Living With and Through Cervical Cancer
There are so many factors to take into consideration once your have been diagnosed with cervical cancer. Various side effects not only from treatment, but also of long and short term effects both physically and mentally. Every patient is different and everyone will have his or her own personal issues and fears about it.
One of the deciding factors will be the stage that the cancer was diagnosed at. If it is caught early on, the physical aspects won’t be as long lasting as a person who got diagnosed at a crucial stage. The various types of treatment will also bring their own problems.
The first step to living through cervical cancer is to become as well researched as possible on the matter. Although it will be your doctor’s responsibility to explain, doing research into the terminology will make it easier in the long term for you. You should also be aware of the risks and effects that will happen so you can start dealing with it as soon as possible.
Having discussions with your doctor is the best place to start. Understanding exactly what will happen, the chances, the effects as well as finding out if he/she knows of any counseling groups that might help you to deal with the psychology aspect. Questions of “why you” and “why now” are normal. Some of the treatments will have an effect on you physical that will change your own self-image of yourself, such as scarring or hair loss. Having a group to help you deal with it might be crucial for your own peace of mind.
In some cases of cervical cancer, a hysterectomy might be the only answer. In severe cases, this might involve the removal of your womb, tissues around your womb, top of your vagina and lymph nodes around the womb. In these cases, infertility is almost completely unavoidable. Most women need help to come to terms with the idea of not being able to give birth and the prospect of not having children. Unfortunately, surgery isn’t the only type of treatment that might have this effect.
Chemotherapy also has harsh effects of infertility. It might also have an effect of heart problems later on and early menopause. Both radiation and chemotherapy have long term risks and problems, which you will need to discuss with your doctor. Other common side effects during treatment include nausea/vomiting, diarrhea, and constipation, sleeping problems, fatigue, urinary problems and hair loss.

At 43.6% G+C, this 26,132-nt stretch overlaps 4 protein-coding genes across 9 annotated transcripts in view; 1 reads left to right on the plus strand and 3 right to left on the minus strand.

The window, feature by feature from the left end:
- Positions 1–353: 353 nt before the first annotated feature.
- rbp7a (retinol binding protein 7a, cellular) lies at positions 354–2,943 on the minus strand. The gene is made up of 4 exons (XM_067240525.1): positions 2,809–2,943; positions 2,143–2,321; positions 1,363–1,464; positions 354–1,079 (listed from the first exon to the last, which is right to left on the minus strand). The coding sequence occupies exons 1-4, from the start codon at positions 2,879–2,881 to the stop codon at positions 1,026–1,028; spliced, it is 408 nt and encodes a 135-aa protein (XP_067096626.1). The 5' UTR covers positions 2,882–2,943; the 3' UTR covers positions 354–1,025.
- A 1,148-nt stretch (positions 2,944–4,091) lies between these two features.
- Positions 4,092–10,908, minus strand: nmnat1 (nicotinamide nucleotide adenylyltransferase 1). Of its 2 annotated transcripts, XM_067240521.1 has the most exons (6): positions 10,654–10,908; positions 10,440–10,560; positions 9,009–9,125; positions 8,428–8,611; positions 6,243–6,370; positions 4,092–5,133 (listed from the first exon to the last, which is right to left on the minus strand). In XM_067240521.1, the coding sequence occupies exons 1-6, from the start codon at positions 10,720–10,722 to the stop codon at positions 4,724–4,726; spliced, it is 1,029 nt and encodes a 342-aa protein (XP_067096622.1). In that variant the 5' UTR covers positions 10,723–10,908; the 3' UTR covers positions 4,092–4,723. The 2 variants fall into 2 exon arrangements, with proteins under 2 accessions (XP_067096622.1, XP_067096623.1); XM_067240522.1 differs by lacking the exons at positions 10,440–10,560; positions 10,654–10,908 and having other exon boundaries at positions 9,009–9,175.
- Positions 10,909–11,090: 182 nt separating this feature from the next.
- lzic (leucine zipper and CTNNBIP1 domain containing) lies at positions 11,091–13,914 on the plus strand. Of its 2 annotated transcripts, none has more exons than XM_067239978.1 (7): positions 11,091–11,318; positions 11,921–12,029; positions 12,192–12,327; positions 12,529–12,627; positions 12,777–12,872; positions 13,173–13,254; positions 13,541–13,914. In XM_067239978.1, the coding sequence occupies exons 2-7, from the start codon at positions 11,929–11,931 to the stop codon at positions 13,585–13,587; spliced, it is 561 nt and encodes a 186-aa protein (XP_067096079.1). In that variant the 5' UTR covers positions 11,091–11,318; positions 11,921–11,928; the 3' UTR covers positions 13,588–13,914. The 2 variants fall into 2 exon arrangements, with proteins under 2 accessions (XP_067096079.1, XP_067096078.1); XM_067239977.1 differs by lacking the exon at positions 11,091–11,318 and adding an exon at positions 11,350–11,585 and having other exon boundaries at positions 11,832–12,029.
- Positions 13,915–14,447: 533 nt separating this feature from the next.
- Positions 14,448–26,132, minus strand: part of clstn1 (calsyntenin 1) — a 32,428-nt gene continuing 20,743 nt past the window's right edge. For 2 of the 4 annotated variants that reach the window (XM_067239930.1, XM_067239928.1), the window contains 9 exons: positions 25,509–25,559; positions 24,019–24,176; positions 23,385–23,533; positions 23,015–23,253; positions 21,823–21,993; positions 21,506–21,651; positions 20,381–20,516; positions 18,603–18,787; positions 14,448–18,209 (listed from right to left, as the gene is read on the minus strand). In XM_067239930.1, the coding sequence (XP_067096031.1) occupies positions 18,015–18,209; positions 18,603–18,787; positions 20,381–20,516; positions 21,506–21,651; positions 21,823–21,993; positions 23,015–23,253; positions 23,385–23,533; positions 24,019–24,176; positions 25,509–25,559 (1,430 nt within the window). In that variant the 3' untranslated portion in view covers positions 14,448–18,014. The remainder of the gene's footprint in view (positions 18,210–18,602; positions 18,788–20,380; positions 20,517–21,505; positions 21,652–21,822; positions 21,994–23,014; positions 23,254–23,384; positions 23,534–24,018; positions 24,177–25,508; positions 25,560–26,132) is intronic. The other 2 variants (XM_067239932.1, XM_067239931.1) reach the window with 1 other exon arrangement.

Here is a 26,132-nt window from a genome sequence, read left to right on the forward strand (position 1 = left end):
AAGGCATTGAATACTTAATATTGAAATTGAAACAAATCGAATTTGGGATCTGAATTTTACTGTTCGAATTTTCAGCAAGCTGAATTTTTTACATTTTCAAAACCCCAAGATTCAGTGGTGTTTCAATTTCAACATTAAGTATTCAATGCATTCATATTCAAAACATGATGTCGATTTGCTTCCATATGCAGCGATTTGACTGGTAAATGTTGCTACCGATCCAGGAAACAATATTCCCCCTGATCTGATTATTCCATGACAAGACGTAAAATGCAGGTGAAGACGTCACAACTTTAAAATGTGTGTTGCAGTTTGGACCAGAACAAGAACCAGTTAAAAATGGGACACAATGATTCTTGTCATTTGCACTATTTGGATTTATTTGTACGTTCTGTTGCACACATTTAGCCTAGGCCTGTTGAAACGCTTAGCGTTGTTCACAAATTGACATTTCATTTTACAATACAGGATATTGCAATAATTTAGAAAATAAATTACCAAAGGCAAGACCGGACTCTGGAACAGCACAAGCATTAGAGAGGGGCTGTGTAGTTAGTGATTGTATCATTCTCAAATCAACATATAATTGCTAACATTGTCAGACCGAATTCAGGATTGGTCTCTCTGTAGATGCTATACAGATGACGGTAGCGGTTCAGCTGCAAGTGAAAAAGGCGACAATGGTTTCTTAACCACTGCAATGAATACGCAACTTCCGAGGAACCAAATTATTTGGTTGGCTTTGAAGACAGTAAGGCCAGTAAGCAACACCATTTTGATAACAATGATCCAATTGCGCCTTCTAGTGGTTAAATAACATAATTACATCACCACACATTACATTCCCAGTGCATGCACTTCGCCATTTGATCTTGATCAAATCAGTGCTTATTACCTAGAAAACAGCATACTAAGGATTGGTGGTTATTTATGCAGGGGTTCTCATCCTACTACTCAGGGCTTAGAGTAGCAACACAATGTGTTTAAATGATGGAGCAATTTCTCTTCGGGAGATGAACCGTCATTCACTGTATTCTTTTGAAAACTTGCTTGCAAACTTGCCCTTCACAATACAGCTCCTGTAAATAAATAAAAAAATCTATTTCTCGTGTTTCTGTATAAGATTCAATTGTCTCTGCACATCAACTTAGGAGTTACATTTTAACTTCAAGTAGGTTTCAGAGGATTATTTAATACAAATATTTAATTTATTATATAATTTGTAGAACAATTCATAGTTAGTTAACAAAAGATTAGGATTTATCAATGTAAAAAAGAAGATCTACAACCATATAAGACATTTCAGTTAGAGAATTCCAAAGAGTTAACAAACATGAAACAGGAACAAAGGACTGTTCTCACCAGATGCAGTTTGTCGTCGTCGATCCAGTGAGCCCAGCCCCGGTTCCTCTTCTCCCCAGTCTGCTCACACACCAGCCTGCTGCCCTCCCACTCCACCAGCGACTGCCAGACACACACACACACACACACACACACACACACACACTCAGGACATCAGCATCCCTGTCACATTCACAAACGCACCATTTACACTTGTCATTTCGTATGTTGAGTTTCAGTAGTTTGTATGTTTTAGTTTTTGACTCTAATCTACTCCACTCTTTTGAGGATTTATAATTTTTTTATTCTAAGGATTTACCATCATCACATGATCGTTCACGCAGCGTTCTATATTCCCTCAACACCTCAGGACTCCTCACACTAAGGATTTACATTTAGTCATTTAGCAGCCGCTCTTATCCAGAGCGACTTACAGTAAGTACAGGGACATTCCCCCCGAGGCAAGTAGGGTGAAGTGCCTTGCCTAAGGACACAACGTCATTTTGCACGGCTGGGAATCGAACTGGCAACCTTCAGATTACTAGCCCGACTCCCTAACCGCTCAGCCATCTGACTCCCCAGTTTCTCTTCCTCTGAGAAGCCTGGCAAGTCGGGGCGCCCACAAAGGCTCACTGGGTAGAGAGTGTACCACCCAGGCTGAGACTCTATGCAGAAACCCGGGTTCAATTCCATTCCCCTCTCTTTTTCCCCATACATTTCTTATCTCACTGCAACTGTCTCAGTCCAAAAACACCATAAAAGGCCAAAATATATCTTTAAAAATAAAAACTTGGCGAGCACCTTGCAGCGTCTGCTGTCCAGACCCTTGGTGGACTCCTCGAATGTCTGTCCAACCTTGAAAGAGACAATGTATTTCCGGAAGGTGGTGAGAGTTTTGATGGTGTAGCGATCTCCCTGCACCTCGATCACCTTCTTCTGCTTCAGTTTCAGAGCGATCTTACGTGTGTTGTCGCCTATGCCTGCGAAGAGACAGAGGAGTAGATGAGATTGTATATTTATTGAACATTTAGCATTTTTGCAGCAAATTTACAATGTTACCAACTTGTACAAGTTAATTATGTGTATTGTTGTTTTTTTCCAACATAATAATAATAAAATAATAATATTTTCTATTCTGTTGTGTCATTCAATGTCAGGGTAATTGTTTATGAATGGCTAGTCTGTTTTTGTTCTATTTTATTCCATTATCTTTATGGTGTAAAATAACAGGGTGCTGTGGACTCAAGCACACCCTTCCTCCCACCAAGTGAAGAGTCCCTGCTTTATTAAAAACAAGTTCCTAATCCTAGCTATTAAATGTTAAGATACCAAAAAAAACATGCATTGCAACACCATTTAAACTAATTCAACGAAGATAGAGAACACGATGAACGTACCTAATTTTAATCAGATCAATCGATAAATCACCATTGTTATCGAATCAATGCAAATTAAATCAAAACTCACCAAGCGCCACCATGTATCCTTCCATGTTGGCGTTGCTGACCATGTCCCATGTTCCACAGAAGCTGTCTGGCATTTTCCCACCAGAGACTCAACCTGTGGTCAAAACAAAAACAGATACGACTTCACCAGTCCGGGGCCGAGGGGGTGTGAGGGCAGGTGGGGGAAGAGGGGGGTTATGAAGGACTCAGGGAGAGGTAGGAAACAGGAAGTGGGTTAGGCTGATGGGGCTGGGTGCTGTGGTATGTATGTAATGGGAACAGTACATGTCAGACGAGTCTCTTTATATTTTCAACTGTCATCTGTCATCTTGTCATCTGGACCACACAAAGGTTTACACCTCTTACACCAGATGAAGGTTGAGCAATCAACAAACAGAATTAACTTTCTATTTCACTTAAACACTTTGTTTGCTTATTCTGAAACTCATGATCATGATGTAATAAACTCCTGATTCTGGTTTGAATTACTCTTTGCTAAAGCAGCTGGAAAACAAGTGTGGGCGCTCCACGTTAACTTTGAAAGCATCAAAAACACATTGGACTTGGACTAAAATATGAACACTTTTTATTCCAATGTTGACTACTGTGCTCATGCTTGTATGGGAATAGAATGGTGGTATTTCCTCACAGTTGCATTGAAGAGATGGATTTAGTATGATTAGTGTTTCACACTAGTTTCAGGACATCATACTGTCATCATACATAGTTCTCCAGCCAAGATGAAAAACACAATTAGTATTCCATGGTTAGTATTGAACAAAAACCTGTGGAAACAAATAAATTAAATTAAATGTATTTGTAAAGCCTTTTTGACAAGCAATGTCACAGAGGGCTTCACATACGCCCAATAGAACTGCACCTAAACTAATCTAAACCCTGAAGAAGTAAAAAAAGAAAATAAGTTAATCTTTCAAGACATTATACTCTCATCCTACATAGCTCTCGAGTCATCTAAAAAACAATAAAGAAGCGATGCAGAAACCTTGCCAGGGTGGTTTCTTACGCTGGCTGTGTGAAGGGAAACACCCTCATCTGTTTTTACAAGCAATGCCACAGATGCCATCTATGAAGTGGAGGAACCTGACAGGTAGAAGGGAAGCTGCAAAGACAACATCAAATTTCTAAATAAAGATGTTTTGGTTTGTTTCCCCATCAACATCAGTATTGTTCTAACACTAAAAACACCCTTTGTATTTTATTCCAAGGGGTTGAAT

Doctors might suggest that after treatment, spending some time in a rehabilitation center might be the solution to recovering. Having fears is natural and to learn to accept that will take time. Rehabilitation centers will offer 24-hour support and help with regaining physical function and independence. You body will take a physical blow and having swelling in the limbs, weight loss or gain plus fatigue afterwards is common.
The rehabilitation center will be able to advice on nutritional counseling to help quicken the recovery rate, as well as help with preventing the cancer from coming back. This also includes exercises and lifestyle changes. One of the more important aspects is the counseling, not only for you, but family and friends. They generally build a goals list with the individual to priorities what needs are most important.
A person should never feel alone during the process, as well as afterwards. One of the other ways to also release your fears, anxiety or concerns is to keep a personal journal. One of the biggest fears of a cancer patient is the risk of it returning. This fear gets less in time, which is the good news. You might hear your doctor talk about pelvic exenteration, which is when the cervical cancer comes back in the pelvis. Areas of the pelvis include the womb, cervix, ovaries, bladder and rectum.
Keeping communication channels open is vital between you, your doctor, support team and family/friends. Change is a scary process and not knowing for certain what the outcome is, is even worse. It is a heavy burden and learning to allow people to help you carry it, will help you in the long term.